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Document 32005L0010

Commission Directive 2005/10/EC of 4 February 2005 laying down the sampling methods and the methods of analysis for the official control of the levels of benzo(a)pyrene in foodstuffsText with EEA relevance

OJ L 34, 8.2.2005, p. 15–20 (ES, CS, DA, DE, ET, EL, EN, FR, IT, LV, LT, HU, NL, PL, PT, SK, SL, FI, SV)
OJ L 275M , 6.10.2006, p. 130–135 (MT)
Special edition in Bulgarian: Chapter 13 Volume 048 P. 209 - 214
Special edition in Romanian: Chapter 13 Volume 048 P. 209 - 214

No longer in force, Date of end of validity: 31/05/2007; Repealed by 32007R0333

ELI: http://data.europa.eu/eli/dir/2005/10/oj

8.2.2005   

EN

Official Journal of the European Union

L 34/15


COMMISSION DIRECTIVE 2005/10/EC

of 4 February 2005

laying down the sampling methods and the methods of analysis for the official control of the levels of benzo(a)pyrene in foodstuffs

(Text with EEA relevance)

THE COMMISSION OF THE EUROPEAN COMMUNITIES,

Having regard to the Treaty establishing the European Community,

Having regard to Council Directive 85/591/EEC of 20 December 1985 concerning the introduction of Community methods of sampling and analysis for the monitoring of foodstuffs intended for human consumption (1), and in particular Article 1 thereof,

Whereas:

(1)

Commission Regulation (EC) No 466/2001 of 8 March 2001 setting maximum levels for certain contaminants in foodstuffs (2) fixes maximum levels for benzo(a)pyrene and makes reference to measures laying down the sampling and analysis methods to be used.

(2)

Council Directive 93/99/EEC of 29 October 1993 on the subject of additional measures concerning the official control of foodstuffs (3) introduces a system of quality standards for laboratories entrusted by the Member States with the official control of foodstuffs.

(3)

It seems necessary to fix general criteria, which the method of analysis has to comply with in order to ensure that laboratories, in charge of the control, use methods of analysis with comparable levels of performance. It is also of major importance that analytical results are reported and interpreted in a uniform way in order to ensure a harmonised enforcement approach. These interpretation rules are of application for the analytical result obtained on the sample for official control. In case of analysis for defence or referee purposes, the national rules apply.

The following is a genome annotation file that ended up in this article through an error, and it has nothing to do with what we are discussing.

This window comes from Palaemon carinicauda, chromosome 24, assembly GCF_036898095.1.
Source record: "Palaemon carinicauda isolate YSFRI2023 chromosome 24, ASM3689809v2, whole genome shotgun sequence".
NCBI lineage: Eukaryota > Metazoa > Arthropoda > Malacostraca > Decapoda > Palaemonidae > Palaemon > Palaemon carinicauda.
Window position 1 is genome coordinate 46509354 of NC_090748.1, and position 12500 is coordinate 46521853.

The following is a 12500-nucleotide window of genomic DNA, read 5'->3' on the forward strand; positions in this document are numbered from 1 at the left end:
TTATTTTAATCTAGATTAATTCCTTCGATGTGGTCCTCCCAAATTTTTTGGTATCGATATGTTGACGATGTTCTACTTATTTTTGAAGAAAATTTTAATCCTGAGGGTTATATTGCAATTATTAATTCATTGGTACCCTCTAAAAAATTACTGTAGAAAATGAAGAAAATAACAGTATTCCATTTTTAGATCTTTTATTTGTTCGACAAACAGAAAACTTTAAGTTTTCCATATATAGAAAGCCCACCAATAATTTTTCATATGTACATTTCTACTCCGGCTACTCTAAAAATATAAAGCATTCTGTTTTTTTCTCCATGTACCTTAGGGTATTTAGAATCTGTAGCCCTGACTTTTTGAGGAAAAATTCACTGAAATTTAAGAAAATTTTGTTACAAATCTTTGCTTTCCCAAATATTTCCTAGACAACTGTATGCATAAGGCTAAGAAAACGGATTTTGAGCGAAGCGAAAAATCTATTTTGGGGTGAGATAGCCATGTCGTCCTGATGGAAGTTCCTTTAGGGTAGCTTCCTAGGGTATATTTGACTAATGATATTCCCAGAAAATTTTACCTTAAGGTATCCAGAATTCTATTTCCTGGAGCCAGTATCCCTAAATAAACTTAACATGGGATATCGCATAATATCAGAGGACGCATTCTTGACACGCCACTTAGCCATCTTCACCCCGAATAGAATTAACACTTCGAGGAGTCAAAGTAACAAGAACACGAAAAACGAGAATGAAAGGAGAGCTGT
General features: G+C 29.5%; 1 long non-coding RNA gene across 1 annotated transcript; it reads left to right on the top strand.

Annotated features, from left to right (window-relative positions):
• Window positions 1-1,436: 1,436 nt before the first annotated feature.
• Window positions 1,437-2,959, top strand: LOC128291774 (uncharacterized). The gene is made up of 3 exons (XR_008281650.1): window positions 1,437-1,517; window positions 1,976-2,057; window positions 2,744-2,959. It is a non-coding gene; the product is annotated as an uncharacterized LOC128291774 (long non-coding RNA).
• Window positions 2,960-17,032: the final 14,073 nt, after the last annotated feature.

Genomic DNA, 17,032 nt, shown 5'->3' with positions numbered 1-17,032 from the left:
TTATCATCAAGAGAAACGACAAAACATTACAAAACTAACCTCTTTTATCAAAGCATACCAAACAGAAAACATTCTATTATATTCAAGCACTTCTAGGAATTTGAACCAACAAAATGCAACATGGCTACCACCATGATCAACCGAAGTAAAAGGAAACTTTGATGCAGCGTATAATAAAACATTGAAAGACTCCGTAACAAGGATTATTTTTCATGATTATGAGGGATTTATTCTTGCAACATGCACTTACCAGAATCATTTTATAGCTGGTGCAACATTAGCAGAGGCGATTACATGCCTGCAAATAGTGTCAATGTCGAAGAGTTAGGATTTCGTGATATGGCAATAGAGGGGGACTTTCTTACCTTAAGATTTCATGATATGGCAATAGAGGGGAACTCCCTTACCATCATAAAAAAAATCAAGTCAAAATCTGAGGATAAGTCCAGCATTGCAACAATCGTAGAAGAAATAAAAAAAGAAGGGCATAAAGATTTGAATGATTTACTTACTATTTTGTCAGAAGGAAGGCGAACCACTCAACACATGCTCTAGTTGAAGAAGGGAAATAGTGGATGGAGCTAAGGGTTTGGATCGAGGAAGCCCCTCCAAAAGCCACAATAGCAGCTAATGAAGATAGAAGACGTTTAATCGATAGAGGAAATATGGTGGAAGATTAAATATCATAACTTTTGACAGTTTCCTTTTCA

(4)

The measures provided for in this Directive are in accordance with the opinion of the Standing Committee on the Food Chain and Animal Health,

HAS ADOPTED THIS DIRECTIVE:

Article 1

The Member States shall take all measures necessary to ensure that the sampling for the official control of the levels of benzo(a)pyrene in foodstuffs is carried out in accordance with the methods described in the Annex I to this Directive.

Article 2

The Member States shall take all measures necessary to ensure that sample preparation and methods of analyses used for the official control of the levels of benzo(a)pyrene in foodstuffs comply with the criteria described in the Annex II to this Directive.

Article 3

The Member States shall bring into force the laws, regulations and administrative provisions necessary to comply with this Directive within 12 months following its publication. They shall forthwith communicate to the Commission the text of those provisions and a correlation table between those provisions and this Directive.

When Member States adopt those provisions, they shall contain a reference to this Directive or shall be accompanied by such a reference on the occasion of their official publication. Member States shall determine how such reference is to be made.

Article 4

This Directive shall enter into force on the twentieth day following that of its publication in the Official Journal of the European Union.

This Directive is addressed to the Member States.

Done at Brussels, 4 February 2005.

For the Commission

Markos KYPRIANOU

Member of the Commission


(1)  OJ L 372, 31.12.1985, p. 50. Directive as amended by Regulation (EC) No 1882/2003 of the European Parliament and of the Council (OJ L 284, 31.10.2003, p. 1).

(2)  OJ L 77, 16.3.2001, p. 1. Regulation as last amended by Regulation (EC) No 208/2005 (See page 3 of this Official Journal).